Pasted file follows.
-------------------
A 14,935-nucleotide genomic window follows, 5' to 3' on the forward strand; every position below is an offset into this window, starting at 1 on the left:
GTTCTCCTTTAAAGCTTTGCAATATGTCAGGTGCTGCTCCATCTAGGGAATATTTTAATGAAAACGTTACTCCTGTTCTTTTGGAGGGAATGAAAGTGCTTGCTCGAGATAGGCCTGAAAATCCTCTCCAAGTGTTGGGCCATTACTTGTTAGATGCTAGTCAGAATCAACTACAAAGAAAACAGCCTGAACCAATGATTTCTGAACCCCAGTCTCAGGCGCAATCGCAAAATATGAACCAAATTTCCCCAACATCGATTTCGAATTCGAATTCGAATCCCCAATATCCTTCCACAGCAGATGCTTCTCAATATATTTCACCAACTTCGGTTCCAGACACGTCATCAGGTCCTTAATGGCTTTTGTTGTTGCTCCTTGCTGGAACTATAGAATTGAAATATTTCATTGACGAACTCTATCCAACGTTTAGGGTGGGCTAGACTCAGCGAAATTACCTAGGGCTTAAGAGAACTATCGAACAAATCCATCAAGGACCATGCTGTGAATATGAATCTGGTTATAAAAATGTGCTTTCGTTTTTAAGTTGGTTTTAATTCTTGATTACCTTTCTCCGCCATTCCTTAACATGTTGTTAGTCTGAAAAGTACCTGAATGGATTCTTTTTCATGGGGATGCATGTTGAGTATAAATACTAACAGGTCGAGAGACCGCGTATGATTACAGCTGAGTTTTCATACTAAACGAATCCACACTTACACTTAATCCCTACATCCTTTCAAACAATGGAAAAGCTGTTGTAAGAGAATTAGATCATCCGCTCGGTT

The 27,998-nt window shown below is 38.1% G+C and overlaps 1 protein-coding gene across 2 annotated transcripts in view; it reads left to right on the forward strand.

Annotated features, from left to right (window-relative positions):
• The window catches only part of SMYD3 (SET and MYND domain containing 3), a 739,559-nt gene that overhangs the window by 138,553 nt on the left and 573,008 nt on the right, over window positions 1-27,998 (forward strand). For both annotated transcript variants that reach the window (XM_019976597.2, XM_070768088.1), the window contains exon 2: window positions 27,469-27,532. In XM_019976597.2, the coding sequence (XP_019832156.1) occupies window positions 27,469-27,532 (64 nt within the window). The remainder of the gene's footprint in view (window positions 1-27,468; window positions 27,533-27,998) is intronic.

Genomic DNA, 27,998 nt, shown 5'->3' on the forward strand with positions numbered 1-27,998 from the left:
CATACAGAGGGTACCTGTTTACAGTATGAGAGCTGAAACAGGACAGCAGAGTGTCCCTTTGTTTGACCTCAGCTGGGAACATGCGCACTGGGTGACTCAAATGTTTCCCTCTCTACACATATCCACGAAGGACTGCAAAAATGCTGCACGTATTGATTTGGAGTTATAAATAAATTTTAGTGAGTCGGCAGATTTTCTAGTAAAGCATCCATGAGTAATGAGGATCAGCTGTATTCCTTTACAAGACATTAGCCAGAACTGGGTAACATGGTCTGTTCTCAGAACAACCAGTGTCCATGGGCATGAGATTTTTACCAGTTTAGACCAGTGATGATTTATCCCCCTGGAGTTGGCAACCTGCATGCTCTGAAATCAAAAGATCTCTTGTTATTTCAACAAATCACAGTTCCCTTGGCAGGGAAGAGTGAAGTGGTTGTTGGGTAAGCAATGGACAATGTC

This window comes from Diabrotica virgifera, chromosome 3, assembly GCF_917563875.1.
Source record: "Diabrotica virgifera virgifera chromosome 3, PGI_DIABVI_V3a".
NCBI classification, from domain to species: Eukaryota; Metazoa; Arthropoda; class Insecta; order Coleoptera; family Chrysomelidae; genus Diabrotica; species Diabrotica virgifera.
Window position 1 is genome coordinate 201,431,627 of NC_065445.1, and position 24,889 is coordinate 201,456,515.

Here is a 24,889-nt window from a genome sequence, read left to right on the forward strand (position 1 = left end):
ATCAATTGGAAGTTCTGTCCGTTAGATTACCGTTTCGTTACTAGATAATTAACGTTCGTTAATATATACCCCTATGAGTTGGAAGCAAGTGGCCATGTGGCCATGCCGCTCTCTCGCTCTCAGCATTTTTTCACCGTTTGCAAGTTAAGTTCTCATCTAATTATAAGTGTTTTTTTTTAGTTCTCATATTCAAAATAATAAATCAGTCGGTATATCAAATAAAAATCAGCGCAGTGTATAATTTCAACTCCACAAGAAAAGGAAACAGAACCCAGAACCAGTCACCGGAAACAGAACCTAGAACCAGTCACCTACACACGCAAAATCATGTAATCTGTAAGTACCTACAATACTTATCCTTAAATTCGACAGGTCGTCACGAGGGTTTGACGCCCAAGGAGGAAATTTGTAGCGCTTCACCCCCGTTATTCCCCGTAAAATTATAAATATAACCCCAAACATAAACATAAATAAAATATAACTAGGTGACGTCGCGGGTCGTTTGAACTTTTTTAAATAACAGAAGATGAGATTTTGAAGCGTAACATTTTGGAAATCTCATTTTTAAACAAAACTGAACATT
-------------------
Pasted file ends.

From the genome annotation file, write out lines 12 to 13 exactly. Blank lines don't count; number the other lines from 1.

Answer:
Here is a 24,889-nt window from a genome sequence, read left to right on the forward strand (position 1 = left end):
ATCAATTGGAAGTTCTGTCCGTTAGATTACCGTTTCGTTACTAGATAATTAACGTTCGTTAATATATACCCCTATGAGTTGGAAGCAAGTGGCCATGTGGCCATGCCGCTCTCTCGCTCTCAGCATTTTTTCACCGTTTGCAAGTTAAGTTCTCATCTAATTATAAGTGTTTTTTTTTAGTTCTCATATTCAAAATAATAAATCAGTCGGTATATCAAATAAAAATCAGCGCAGTGTATAATTTCAACTCCACAAGAAAAGGAAACAGAACCCAGAACCAGTCACCGGAAACAGAACCTAGAACCAGTCACCTACACACGCAAAATCATGTAATCTGTAAGTACCTACAATACTTATCCTTAAATTCGACAGGTCGTCACGAGGGTTTGACGCCCAAGGAGGAAATTTGTAGCGCTTCACCCCCGTTATTCCCCGTAAAATTATAAATATAACCCCAAACATAAACATAAATAAAATATAACTAGGTGACGTCGCGGGTCGTTTGAACTTTTTTAAATAACAGAAGATGAGATTTTGAAGCGTAACATTTTGGAAATCTCATTTTTAAACAAAACTGAACATT